Consider the era of the rise of the waterfront public market. In the 1970s, Granville Island, love child of a cement plant and the federal government, was transformed from industrial backwater to West Coast destination. Then came Lonsdale Quay, which sputtered somewhat before eventually blossoming as the North Shore’s other go-to shopping destination. But Westminster Quay Public Market languished long and almost succumbed. That is, until 2008, when Mark Shieh arrived on the scene and commenced resuscitation as the newly rebranded River Market.
“The intersection of commerce and culture is something I’m curious about,” says Shieh, a civil engineer–trained Mayfield Fellow who also served on the Vancouver City Planning Commission. Over the years, he’d followed the fortunes of public markets with interest. “There was a lot of excitement, and everyone thought just being on the waterfront would lead to a thriving market. But we learned that markets are complex and hard to cultivate,” he says. A shift in supermarket styles (several have co-opted the farmer’s market feel, Shieh suggests) led to more competition right in consumers’ neighbourhoods.
Not to be deterred, he and his sister Leslie, who has a Ph.D. in urban planning, founded Take Root Properties. “Our motivation was to use real estate to enrich community life—or at least explore new models where private development could serve a social purpose,” says Shieh. “The challenge for us was how to revitalize a public market without it turning into a mall.” Shieh explains that they went back to basics and considered the semantics of public and market. “We had to ask ourselves, if you can probably now do all your shopping online, why would you choose to go to a physical place?” For them, the definition of market was based on three pillars: commerce, culture, and community. “We believe the future of retail is shifting from the ‘experience economy’ to the ‘activity economy’, where value comes from people doing things together,” he suggests.
In River Market (now 98 per cent leased), Shieh has stayed true to his philosophy of working with locally grounded businesses. For example, the anchor grocery store is Donald’s Market, which consistently wins accolades as Vancouver’s best independent grocery store. “When you shop locally,” says Shieh, “you’re really going beyond a commercial transaction. You’re making an investment for your community.” Together, River Market and Donald’s match 1 per cent of all money spent at Donald’s and put it back into One Prize, what Shieh calls “a community piggy bank fund.” Those funds help crowd-source projects such as PopLuck, a series of community pot luck picnics and dinners held across New Westminster, including at Westminster Pier Park and on the walkway to the market.
“When you shop locally, you’re really going beyond a commercial transaction. You’re making an investment for your community.”
Shieh also walks the sustainable walk, as he advocates the market’s Food 360 philosophy that helps people “reconnect with the full cycle of food,” from growing vegetables and buying organic and local produce to enjoying a meal from one of the market’s independent restaurants. Along the boardwalk are volunteer-maintained edible garden plots, and a zero-waste compost program is well under way.
While you can certainly drive to River Market (there’s ample parking), it’s just as easy to hop on the SkyTrain, which gets you there in 25 minutes from downtown Vancouver. Once at New Westminster Station, it’s a couple of minutes’ walk over a footbridge. Chances are you’ll enter via the “Curious Floor”, which gives a hint of the more alternative style at play.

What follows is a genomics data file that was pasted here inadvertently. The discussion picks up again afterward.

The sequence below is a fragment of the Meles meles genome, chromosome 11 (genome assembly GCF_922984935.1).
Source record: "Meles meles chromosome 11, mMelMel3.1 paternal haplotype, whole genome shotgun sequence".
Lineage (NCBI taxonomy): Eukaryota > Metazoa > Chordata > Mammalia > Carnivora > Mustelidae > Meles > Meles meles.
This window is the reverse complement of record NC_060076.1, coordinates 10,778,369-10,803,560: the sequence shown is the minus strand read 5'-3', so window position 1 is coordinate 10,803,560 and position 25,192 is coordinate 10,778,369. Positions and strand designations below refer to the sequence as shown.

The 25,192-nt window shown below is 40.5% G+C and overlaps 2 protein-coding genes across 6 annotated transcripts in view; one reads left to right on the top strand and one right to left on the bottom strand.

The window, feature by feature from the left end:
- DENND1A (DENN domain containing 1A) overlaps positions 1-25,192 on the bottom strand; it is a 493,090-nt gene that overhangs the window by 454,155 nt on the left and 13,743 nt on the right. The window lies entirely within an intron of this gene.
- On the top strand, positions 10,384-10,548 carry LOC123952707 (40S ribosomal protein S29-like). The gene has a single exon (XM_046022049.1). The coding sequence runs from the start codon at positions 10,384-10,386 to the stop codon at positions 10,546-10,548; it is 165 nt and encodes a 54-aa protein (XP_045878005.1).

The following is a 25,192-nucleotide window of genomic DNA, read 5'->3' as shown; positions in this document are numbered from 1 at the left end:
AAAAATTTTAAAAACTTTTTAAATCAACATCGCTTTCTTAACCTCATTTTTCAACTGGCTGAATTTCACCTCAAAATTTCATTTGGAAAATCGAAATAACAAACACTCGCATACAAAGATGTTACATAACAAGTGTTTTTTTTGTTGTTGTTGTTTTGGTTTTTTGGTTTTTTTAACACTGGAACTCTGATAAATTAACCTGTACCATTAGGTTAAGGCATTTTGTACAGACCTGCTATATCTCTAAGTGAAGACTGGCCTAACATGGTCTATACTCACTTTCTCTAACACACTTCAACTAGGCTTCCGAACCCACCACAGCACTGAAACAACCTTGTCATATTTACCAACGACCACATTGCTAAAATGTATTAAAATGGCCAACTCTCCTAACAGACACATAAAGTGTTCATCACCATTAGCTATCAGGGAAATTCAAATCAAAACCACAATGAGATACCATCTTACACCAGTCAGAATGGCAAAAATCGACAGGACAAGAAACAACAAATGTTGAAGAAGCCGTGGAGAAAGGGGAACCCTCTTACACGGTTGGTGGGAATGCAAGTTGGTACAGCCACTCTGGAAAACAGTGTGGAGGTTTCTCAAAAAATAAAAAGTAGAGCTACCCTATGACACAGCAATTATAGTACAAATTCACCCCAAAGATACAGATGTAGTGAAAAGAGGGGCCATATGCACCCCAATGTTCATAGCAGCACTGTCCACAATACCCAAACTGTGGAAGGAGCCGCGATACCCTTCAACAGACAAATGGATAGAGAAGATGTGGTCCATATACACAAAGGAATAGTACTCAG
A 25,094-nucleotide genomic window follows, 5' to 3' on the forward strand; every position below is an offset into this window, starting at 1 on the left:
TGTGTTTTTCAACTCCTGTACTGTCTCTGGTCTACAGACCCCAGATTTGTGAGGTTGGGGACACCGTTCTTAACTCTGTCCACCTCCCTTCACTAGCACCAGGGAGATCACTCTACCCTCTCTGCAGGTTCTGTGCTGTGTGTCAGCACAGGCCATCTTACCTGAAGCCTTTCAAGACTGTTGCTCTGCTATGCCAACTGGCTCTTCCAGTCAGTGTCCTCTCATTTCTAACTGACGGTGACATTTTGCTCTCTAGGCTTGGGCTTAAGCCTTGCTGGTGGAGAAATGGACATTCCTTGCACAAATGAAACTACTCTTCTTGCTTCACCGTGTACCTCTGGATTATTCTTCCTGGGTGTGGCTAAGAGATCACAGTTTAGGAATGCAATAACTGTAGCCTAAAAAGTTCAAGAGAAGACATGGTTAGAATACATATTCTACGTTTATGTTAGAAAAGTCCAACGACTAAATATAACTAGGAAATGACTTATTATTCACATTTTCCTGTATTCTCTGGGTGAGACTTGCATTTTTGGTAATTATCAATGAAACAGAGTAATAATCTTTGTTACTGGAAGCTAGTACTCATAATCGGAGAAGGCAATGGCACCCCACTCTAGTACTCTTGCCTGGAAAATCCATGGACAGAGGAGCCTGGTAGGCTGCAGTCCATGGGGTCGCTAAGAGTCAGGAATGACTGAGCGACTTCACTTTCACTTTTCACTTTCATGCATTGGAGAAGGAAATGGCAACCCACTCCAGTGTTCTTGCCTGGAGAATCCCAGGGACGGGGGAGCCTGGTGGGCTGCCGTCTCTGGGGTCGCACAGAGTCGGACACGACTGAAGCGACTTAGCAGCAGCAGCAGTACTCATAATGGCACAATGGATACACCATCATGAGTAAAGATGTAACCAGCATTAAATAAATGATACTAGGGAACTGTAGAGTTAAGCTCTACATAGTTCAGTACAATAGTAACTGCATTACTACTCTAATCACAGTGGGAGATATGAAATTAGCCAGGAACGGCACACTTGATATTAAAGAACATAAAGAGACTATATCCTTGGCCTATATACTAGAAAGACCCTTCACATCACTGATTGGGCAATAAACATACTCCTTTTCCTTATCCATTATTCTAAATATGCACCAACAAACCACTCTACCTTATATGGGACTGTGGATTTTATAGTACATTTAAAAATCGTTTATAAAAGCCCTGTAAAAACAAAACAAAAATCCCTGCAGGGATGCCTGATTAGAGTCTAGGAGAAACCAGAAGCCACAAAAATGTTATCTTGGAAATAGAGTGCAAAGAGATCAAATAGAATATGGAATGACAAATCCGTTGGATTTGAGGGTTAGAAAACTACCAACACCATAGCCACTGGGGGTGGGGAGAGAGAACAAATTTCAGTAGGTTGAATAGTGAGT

Upper-floor retail is a known challenge, so Shieh has worked at attracting some more unusual and intriguing businesses. Among them is the Vancouver Circus School, the Music Box Music & Theatre Academy, and Hanson International Academy. Among the range of diverse dining options on the ground level, or “Hungry Floor”, you’ll find outposts of Commercial Drive’s La Grotta del Formaggio and cafeteria-styled Longtail Kitchen, run by Angus An, who also owns Maenam, widely regarded as the region’s top Thai restaurant.
Earlier this year, Vancouver’s original modern Chinese room shuttered its erstwhile gritty downtown Vancouver location to concentrate fully on Wild Rice Market Bistro, where the restaurant boasts an expansive south-facing patio and sweeping water views. Much-loved and long-running Wally’s Burgers is here, as is a thoroughly irresistible pulled-pork sandwich, courtesy of Re-Up BBQ. There’s more, of course, from the cheerful surroundings of the Paddlewheeler Pub to cappuccinos at Tre Galli Gelato Caffe and crepes à la minute at Crepes Des Amis. Missing are the likes of Starbucks and McDonald’s, which just don’t fit in the grand scheme of things.
“It’s not that we’re against malls or multinational chains,” says Shieh, “but it seems our economy is tipped in favour of large companies. We thought having a more diverse opportunity for small, local independents was really important.” Does that qualify him as a socially conscious developer? “That’s a big title,” he says, laughing. “We do this for profit. We’re trying to make money! But we’re also hoping to connect money, people, and ideas.”
Looking ahead, that primary aim of connecting with people is beginning to pay off. And he’s convinced there’s “still plenty of momentum in waterfront sites,” with scheduled major developments in the next few years that will link River Market and its boardwalk to still more people, who will further build the community. Understandably, he’s bullish on New West, which he sees as being to Vancouver what Brooklyn is in relation to New York. “I believe that as Vancouver grows and we think more about the regional context, there are a lot of exciting things happening outside of the downtown core,” he says. “Innovation happens around the edges.”